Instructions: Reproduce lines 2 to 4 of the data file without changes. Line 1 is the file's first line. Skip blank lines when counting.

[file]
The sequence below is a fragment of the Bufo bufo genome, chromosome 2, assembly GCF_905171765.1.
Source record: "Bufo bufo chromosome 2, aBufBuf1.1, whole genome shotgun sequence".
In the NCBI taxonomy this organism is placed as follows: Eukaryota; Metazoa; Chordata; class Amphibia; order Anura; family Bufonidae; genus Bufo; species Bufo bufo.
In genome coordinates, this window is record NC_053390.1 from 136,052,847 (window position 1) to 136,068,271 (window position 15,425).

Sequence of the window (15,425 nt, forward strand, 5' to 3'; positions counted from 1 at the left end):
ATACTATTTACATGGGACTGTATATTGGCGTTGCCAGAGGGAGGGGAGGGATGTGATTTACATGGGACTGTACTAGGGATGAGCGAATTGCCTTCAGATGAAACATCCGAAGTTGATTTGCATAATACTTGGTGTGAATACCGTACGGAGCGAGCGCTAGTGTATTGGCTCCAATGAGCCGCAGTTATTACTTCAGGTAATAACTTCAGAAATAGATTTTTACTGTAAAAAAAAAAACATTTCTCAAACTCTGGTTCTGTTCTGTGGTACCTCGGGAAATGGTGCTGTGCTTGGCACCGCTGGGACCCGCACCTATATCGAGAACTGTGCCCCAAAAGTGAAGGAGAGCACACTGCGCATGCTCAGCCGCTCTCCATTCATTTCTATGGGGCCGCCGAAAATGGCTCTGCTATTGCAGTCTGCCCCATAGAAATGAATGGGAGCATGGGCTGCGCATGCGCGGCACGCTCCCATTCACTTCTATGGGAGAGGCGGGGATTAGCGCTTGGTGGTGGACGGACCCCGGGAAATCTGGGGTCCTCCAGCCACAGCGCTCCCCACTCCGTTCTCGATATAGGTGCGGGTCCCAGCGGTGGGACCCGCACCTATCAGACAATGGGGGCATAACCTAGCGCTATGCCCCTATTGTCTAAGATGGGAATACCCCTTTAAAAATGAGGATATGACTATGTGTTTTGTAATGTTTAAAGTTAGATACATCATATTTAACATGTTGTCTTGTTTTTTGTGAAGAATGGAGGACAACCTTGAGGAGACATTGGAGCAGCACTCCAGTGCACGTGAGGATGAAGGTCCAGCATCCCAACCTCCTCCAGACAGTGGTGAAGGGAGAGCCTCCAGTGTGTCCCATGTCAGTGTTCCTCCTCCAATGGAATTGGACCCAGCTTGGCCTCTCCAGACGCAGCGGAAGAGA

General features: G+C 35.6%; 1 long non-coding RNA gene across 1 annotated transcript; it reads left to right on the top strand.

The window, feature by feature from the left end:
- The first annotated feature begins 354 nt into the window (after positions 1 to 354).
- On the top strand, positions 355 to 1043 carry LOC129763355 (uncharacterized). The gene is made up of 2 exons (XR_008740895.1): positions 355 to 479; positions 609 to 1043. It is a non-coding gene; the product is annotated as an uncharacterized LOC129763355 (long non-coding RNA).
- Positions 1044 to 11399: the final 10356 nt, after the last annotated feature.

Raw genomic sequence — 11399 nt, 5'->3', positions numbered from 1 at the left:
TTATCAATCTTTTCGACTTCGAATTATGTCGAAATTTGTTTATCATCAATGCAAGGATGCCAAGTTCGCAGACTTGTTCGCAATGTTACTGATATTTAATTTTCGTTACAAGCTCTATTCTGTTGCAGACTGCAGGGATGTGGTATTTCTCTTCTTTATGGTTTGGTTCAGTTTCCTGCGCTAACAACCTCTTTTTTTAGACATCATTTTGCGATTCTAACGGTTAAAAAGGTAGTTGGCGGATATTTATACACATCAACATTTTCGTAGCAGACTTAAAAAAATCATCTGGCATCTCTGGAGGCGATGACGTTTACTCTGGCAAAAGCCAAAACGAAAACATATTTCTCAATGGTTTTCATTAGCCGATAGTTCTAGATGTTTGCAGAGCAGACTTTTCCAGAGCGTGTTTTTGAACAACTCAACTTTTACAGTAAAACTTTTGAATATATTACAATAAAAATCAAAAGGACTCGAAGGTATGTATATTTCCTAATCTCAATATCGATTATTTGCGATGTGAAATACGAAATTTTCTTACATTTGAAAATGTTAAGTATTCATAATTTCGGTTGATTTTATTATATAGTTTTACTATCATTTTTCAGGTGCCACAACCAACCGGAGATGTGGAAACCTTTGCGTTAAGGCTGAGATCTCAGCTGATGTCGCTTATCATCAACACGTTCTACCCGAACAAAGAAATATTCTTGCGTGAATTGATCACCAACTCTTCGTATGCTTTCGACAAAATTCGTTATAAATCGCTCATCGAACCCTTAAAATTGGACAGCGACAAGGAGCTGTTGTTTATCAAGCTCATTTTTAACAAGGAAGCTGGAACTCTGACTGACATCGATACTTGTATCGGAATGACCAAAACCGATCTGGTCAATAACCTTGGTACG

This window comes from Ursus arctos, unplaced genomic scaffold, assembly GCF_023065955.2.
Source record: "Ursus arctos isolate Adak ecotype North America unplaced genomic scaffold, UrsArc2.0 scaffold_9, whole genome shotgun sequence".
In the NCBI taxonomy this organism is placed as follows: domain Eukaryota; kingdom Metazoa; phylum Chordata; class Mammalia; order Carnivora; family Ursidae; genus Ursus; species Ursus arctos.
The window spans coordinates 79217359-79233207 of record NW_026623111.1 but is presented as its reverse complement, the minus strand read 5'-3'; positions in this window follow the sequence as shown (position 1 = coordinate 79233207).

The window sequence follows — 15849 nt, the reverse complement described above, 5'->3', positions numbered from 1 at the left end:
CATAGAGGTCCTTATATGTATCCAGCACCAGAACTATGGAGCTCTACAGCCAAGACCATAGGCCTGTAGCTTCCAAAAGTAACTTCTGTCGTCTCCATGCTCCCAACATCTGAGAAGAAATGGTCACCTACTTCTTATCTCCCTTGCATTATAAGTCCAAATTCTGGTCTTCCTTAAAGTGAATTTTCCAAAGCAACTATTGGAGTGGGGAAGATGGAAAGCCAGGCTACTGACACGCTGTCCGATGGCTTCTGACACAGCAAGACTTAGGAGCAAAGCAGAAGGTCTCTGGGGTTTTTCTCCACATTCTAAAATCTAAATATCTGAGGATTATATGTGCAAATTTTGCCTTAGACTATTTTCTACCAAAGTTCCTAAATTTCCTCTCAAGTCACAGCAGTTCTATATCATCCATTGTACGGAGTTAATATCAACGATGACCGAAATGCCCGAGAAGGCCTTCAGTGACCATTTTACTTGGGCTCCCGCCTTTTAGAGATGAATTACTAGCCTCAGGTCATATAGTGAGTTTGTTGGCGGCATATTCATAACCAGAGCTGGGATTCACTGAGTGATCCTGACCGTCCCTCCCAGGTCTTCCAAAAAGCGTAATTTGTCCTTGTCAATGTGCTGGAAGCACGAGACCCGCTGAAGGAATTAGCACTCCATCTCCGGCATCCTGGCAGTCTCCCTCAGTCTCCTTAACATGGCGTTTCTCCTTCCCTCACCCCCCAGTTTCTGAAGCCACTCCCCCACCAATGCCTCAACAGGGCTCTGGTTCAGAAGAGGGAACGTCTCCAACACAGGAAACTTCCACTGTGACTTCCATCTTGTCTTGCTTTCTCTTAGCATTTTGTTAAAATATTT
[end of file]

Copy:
Source record: "Bufo bufo chromosome 2, aBufBuf1.1, whole genome shotgun sequence".
In the NCBI taxonomy this organism is placed as follows: Eukaryota; Metazoa; Chordata; class Amphibia; order Anura; family Bufonidae; genus Bufo; species Bufo bufo.
In genome coordinates, this window is record NC_053390.1 from 136,052,847 (window position 1) to 136,068,271 (window position 15,425).